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What is a Zero-Day Vulnerability?

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Does the term "zero-day vulnerabilities" ring a bell? If you said yes, you have probably read or heard about them in light of their spike in recent years. 

What Is a Zero-Day Vulnerability?

There are a multitude of ways for cyber threat actors to cause harm to your organization. Attacks may result from phishing scams, poor password protection, or exploiting vulnerabilities in your organization's system. A vulnerability occurs when a device or software has any weaknesses or errors in the code. These vulnerabilities can be exploited by threat actors, potentially giving them the ability to access and compromise your network. It is once they are discovered or disclosed without having yet been patched that they become known as zero-day vulnerabilities.

When word gets out that a vulnerability can be exploited, threat actors then aim their focus on this software. A vulnerability such as this, when exploited, can lead to countless people falling victim to cyberattacks. Unfortunately, in many cases, developers will not discover the vulnerability in their products until an attack has occurred; when it is too late to help some users. However, once a system or software company does get word that a vulnerability has surfaced in their products, they immediately take action to work on creating software patches. These updates fix and remove vulnerabilities, reducing the number of future victims.


Zero-Day Vulnerabilities Exploited In-the-Wild

In a report by Maddie Stone of Google Project Zero, published at the halfway mark of 2022, Stone gives the status of zero-days so far this year. She states that as of June 15, 2022, a total of 18 zero-day vulnerabilities were detected and had been disclosed as exploited in-the-wild. This followed another report published at the end of 2021, which observed that 2021 had seen the highest number of vulnerabilities exploited ever. It had the highest count of the previous six years, doubling 2015's 28 exploited vulnerabilities with its record-breaking 58. 


What Does This All Mean for You?

Trends point to the acceleration of vulnerability exploits as time passes and threat actors' tactics and technology advances. The developers of the software(s) containing zero-day vulnerabilities can only release patches as fast as they find out about their existence. Protecting your organization at this moment seems incredibly difficult, but it is not impossible.


What Can You Do?

The best way to ensure the defense of your organization's software(s) is by taking the proactive steps necessary to ensure the safety and protection of your confidential data. First, update your system and software as soon as possible with each new update release. You should also consider investing in a robust cybersecurity stack. Products like Endpoint Detection and Response (EDR) solutions are good for responding to endpoint security risks within your organization.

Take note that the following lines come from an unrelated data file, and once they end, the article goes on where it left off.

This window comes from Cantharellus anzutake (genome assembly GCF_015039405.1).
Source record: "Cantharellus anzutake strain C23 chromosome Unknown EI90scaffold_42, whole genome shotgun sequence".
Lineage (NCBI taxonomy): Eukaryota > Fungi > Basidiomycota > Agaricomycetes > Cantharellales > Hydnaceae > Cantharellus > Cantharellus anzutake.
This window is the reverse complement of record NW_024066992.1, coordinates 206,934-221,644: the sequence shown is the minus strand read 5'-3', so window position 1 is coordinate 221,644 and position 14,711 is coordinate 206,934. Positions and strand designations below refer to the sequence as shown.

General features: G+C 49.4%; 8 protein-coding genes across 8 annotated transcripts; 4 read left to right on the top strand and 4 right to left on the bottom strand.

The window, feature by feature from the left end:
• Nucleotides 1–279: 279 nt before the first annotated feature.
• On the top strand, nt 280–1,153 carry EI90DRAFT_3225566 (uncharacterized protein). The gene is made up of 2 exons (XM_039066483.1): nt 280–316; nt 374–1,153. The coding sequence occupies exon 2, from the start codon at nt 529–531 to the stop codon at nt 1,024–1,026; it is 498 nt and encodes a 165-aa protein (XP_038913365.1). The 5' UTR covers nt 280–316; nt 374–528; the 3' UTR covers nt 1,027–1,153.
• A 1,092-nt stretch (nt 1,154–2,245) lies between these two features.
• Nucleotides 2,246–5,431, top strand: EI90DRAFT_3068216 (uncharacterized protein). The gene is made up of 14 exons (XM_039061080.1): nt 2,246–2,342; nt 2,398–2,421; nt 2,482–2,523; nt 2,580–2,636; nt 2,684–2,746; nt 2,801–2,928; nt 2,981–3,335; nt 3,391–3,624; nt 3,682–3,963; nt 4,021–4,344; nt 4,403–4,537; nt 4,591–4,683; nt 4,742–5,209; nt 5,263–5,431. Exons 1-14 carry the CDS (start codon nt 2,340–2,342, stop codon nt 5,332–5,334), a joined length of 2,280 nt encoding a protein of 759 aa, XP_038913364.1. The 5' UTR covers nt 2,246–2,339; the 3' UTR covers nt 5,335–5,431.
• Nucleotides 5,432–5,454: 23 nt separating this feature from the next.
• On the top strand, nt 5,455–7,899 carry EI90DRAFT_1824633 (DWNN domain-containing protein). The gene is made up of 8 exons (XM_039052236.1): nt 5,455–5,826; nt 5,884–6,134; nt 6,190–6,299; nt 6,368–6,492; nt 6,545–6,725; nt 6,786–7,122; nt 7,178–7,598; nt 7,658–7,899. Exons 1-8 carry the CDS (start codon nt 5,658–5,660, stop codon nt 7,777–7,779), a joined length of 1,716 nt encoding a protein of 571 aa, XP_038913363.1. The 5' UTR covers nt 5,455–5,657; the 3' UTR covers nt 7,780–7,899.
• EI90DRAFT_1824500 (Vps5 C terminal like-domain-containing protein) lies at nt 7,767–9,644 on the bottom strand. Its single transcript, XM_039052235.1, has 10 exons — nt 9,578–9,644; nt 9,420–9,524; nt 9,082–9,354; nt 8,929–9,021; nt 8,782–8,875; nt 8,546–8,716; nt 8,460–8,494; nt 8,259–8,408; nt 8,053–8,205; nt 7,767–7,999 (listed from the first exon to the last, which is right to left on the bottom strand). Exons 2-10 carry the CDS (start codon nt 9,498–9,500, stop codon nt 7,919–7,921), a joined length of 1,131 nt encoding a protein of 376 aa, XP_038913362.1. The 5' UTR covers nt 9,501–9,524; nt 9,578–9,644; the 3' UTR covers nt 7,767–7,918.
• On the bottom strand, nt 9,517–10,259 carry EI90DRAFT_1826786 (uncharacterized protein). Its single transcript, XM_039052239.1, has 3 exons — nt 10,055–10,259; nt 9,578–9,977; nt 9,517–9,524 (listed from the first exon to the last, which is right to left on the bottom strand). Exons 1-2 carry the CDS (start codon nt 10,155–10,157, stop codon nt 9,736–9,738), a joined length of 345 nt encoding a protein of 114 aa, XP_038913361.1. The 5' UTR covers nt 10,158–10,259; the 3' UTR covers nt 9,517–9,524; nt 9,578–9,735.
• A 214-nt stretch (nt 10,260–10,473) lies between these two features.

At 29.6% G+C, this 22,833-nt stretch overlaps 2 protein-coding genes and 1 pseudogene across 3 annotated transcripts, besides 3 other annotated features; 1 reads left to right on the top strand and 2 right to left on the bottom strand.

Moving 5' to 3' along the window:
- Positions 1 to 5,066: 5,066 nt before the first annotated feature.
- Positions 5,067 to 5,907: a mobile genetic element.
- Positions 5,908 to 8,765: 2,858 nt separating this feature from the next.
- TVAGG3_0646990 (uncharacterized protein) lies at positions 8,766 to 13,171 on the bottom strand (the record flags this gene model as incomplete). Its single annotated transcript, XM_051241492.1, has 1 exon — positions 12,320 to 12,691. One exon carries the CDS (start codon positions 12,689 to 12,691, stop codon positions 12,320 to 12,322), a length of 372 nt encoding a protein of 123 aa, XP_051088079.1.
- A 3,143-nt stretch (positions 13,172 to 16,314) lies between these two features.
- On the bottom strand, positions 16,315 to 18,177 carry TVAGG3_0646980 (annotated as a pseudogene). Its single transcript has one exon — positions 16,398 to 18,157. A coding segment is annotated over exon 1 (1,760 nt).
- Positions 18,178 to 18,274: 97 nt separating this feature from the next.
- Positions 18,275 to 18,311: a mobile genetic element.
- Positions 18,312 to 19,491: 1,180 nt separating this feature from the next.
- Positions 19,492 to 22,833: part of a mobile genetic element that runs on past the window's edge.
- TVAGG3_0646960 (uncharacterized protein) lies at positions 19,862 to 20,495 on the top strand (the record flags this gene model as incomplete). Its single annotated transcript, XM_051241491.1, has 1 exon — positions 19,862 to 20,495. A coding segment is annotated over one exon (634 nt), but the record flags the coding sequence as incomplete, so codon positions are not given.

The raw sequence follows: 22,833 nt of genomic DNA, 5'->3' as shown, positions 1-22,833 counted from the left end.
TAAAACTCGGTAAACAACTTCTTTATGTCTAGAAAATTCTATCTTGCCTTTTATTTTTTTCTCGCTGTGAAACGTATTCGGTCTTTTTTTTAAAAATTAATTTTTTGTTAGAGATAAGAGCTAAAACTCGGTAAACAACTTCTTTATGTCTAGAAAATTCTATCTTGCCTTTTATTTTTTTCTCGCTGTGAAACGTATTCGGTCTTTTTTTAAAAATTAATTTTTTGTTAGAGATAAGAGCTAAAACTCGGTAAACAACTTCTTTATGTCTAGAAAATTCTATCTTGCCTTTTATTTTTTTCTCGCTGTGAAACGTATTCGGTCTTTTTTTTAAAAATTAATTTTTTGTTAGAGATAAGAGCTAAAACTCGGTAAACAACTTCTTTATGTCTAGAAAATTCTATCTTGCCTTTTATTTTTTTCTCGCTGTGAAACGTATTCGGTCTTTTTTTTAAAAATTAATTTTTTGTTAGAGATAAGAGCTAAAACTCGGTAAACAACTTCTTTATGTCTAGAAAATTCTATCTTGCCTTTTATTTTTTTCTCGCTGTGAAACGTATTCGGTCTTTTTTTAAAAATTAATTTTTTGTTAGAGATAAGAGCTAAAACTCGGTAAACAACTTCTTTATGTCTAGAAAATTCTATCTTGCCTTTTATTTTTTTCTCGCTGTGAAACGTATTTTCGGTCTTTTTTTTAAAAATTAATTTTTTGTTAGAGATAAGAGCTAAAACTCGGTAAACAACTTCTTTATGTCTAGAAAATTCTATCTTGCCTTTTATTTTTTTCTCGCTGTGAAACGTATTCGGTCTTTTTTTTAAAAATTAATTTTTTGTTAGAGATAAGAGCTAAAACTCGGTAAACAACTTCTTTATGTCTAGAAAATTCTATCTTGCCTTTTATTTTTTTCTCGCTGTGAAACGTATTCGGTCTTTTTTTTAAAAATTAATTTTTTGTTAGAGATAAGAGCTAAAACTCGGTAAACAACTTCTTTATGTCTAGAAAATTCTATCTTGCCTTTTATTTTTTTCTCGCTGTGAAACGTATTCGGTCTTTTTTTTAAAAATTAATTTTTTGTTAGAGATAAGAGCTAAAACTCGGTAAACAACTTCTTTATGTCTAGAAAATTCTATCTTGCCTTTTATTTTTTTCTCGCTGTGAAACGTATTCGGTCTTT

Developers release these updates to patch vulnerabilities, fix bugs, and handle other problems brought up by consumer concerns. Incorporating new updates and EDR solutions are strong first steps to implementing a proactive approach that stops threat actors and their malicious software from harming your organization. 

Newer anti-viruses are able to record and analyze events occurring within your system to detect suspicious activity, alerting you when an exploit has occurred as soon as possible to help limit the damage. Incorporating a strong anti-virus tool into your cybersecurity stack offers more protection and helps to prevent and respond to zero-day attacks.


ThreatLocker's Proactive, Zero Trust Security Solution

ThreatLocker follows a strict zero-trust philosophy in cyber and endpoint security and provides you with the protection of policy-based controls. Our Allowlisting and Ringfencing™ solutions harden your security stack working together as your organization's first and second lines of defense. 

Allowlisting gives you control over which applications can run and which can not. It enables you to strictly allow only the applications you need to run and block everything else. Should a vulnerability be exploited, it would be blocked from being used to run other applications, including malware and ransomware, as these rogue applications are not on the Allowed list.

Ringfencing™ is an invaluable tool that gives you the power to define how your applications interact with other applications, network resources, registry keys, files, and registries. Should an application you have permitted to run with Allowlisting become exploited, Ringfencing™ steps in to prevent them from causing damage to your network by stopping the exploited applications from interacting with built-in tools such as PowerShell, Command Prompt, and Windows components, which can be weaponized and are often used as the first stage of cyber attacks.


Interested in learning more about Allowlisting and Ringfencing™ or one of ThreatLocker other three solutions? Book a demo with the Cyber Hero Team today!